Franken and Bruininks push for student loan reform

Franken was on campus to discuss the financial burdens of higher education with students.

University President Robert Bruininks and Sen. Al Franken, D-Minn., spoke about student loan reform at a press conference in Morrill Hall on Monday.

Ian Larson

University President Robert Bruininks and Sen. Al Franken, D-Minn., spoke about student loan reform at a press conference in Morrill Hall on Monday.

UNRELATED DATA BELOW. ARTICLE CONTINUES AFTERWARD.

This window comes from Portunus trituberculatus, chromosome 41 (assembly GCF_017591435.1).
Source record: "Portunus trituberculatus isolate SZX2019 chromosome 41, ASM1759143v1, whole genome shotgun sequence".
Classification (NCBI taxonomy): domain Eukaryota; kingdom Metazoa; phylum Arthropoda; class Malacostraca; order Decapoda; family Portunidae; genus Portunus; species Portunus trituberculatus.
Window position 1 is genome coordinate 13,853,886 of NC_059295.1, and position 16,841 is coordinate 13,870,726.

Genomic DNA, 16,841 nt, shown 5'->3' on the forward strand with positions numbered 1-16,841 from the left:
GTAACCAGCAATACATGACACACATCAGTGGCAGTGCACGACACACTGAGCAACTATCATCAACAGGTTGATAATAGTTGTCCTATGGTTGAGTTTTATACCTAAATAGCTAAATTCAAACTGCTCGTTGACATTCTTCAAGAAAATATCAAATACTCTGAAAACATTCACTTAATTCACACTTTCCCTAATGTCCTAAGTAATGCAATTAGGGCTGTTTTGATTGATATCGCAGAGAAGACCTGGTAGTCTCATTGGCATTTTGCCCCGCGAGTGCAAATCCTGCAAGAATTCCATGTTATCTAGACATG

Sen. Al Franken, D-Minn., joined University President Bob Bruininks on Monday to discuss abolishing the Federal Family Education Loan (FFEL) in favor of a Direct Lending program. The FFEL, initiated by the Higher Education Act of 1965, is a program where the federal government subsidizes banks to give student loans at no-risk to the bank, guaranteeing the loans and allowing banks to keep the profits. The program has helped about 60 million Americans pay for higher education, but Franken and Bruininks said they donâÄôt feel it is efficient enough. The Direct Loan program, which was approved by the House of Representatives in September, would cut out the banks from the lending equation. âÄúDirect lending slashes administrative costs by cutting out the middle man and lending directly to the students,âÄù Franken said. After his news conference with Bruininks, Franken met with students to hear their concerns about paying for college. FrankenâÄôs visit to the Twin Cities campus was the first stop on a tour of several other schools in Duluth and Rochester to discuss student loan reform. Bruininks cited a recent opinion poll that stated two-thirds of Americans think the affordability of higher education is a serious national issue. âÄúWhen two-thirds of our population think something is important, then it is indeed an important issue,âÄù Bruininks said. Half of the undergraduate student population receives substantial grants and scholarship assistance, Bruininks said. âÄúThe goal of the University of Minnesota is to save students money, to save families money and to make it a more seamless, direct and efficient process,âÄù Bruininks said. The University converted to direct loans in 1995. Direct loans can save the federal government $87 billion over 10 years, Franken said. Measures in Congress would set aside $40 billion from the savings to increase Pell Grants , something that FrankenâÄôs family knows well. FrankenâÄôs wife, Franni , and her three sisters were all supported through college with help from Pell Grants and other scholarships. Franken said the rest of the savings would be used to increase college graduation rates, expand low-interest student loans and increase the quality of early childhood education programs. âÄúThis all comes down to who should benefit from the student aid and I think it should be the students,âÄù Franken said. Ryan Kennedy , a first year public policy graduate student at the Humphrey Institute of Public Affairs, said he was able to get his undergraduate degree without going into debt, but graduate school is going to be different. Kennedy plans to take out a student loan in the near future, but is still worried about paying back his student loans, even if he finds a job right out of graduate school. âÄúEven if I have ten, fifteen thousand dollars in debt, thatâÄôs still not easy to pay,âÄù Kennedy said. Mandy Stahre, a Ph.D. candidate at the School of Public Health, had her masterâÄôs degree and part of her Ph.D. funded by direct loans. As an undergraduate, she took loans from banks. âÄúI didn’t know who owned my loans; it was consistently being sold,” Stahre said. “The direct loan program has a very strong infrastructure.” Franken said student loan reform would help students get ahead after graduation. âÄúThis is simply the right thing to do for our students, for our families and for our country,âÄù Franken said.